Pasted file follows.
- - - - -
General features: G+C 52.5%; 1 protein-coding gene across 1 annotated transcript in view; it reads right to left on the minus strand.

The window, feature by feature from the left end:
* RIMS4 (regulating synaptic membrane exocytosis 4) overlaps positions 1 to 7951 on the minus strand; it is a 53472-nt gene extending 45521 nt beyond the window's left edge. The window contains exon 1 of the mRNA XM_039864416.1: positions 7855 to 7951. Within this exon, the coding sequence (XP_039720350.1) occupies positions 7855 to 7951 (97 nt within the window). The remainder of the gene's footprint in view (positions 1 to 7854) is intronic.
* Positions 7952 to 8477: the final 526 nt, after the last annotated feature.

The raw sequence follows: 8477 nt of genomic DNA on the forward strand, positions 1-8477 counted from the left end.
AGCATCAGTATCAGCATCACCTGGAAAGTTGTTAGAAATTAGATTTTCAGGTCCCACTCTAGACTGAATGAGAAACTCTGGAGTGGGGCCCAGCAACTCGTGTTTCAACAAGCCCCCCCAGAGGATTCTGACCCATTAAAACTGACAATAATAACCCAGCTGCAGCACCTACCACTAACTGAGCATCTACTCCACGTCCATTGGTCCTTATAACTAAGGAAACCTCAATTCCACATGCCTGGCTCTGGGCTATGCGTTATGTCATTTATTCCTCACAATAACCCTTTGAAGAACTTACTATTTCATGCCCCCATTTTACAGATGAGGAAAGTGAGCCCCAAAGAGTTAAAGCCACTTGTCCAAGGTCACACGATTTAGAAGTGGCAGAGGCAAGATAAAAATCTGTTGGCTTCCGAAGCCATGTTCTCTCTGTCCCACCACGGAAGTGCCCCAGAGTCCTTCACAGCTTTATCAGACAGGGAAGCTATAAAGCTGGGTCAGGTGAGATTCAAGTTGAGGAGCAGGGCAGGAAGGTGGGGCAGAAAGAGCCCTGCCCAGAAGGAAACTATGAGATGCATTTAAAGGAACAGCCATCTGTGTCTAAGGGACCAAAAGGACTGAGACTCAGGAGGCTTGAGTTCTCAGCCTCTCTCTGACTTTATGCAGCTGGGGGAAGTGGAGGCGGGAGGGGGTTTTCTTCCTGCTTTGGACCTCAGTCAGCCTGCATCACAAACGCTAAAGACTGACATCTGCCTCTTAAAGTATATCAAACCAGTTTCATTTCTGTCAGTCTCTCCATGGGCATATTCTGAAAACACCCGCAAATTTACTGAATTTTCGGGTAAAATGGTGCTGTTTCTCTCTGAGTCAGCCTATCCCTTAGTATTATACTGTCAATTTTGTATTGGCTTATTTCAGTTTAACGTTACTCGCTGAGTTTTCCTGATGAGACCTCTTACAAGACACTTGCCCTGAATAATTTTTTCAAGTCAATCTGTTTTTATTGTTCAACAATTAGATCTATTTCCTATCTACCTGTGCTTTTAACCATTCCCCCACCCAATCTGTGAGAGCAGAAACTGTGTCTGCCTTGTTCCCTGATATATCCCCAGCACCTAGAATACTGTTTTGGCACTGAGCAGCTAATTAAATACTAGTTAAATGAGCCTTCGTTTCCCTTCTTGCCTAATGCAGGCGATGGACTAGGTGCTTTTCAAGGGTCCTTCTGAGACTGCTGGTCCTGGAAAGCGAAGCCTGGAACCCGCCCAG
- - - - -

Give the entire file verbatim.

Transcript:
General features: G+C 52.5%; 1 protein-coding gene across 1 annotated transcript in view; it reads right to left on the minus strand.

The window, feature by feature from the left end:
* RIMS4 (regulating synaptic membrane exocytosis 4) overlaps positions 1 to 7951 on the minus strand; it is a 53472-nt gene extending 45521 nt beyond the window's left edge. The window contains exon 1 of the mRNA XM_039864416.1: positions 7855 to 7951. Within this exon, the coding sequence (XP_039720350.1) occupies positions 7855 to 7951 (97 nt within the window). The remainder of the gene's footprint in view (positions 1 to 7854) is intronic.
* Positions 7952 to 8477: the final 526 nt, after the last annotated feature.

The raw sequence follows: 8477 nt of genomic DNA on the forward strand, positions 1-8477 counted from the left end.
AGCATCAGTATCAGCATCACCTGGAAAGTTGTTAGAAATTAGATTTTCAGGTCCCACTCTAGACTGAATGAGAAACTCTGGAGTGGGGCCCAGCAACTCGTGTTTCAACAAGCCCCCCCAGAGGATTCTGACCCATTAAAACTGACAATAATAACCCAGCTGCAGCACCTACCACTAACTGAGCATCTACTCCACGTCCATTGGTCCTTATAACTAAGGAAACCTCAATTCCACATGCCTGGCTCTGGGCTATGCGTTATGTCATTTATTCCTCACAATAACCCTTTGAAGAACTTACTATTTCATGCCCCCATTTTACAGATGAGGAAAGTGAGCCCCAAAGAGTTAAAGCCACTTGTCCAAGGTCACACGATTTAGAAGTGGCAGAGGCAAGATAAAAATCTGTTGGCTTCCGAAGCCATGTTCTCTCTGTCCCACCACGGAAGTGCCCCAGAGTCCTTCACAGCTTTATCAGACAGGGAAGCTATAAAGCTGGGTCAGGTGAGATTCAAGTTGAGGAGCAGGGCAGGAAGGTGGGGCAGAAAGAGCCCTGCCCAGAAGGAAACTATGAGATGCATTTAAAGGAACAGCCATCTGTGTCTAAGGGACCAAAAGGACTGAGACTCAGGAGGCTTGAGTTCTCAGCCTCTCTCTGACTTTATGCAGCTGGGGGAAGTGGAGGCGGGAGGGGGTTTTCTTCCTGCTTTGGACCTCAGTCAGCCTGCATCACAAACGCTAAAGACTGACATCTGCCTCTTAAAGTATATCAAACCAGTTTCATTTCTGTCAGTCTCTCCATGGGCATATTCTGAAAACACCCGCAAATTTACTGAATTTTCGGGTAAAATGGTGCTGTTTCTCTCTGAGTCAGCCTATCCCTTAGTATTATACTGTCAATTTTGTATTGGCTTATTTCAGTTTAACGTTACTCGCTGAGTTTTCCTGATGAGACCTCTTACAAGACACTTGCCCTGAATAATTTTTTCAAGTCAATCTGTTTTTATTGTTCAACAATTAGATCTATTTCCTATCTACCTGTGCTTTTAACCATTCCCCCACCCAATCTGTGAGAGCAGAAACTGTGTCTGCCTTGTTCCCTGATATATCCCCAGCACCTAGAATACTGTTTTGGCACTGAGCAGCTAATTAAATACTAGTTAAATGAGCCTTCGTTTCCCTTCTTGCCTAATGCAGGCGATGGACTAGGTGCTTTTCAAGGGTCCTTCTGAGACTGCTGGTCCTGGAAAGCGAAGCCTGGAACCCGCCCAG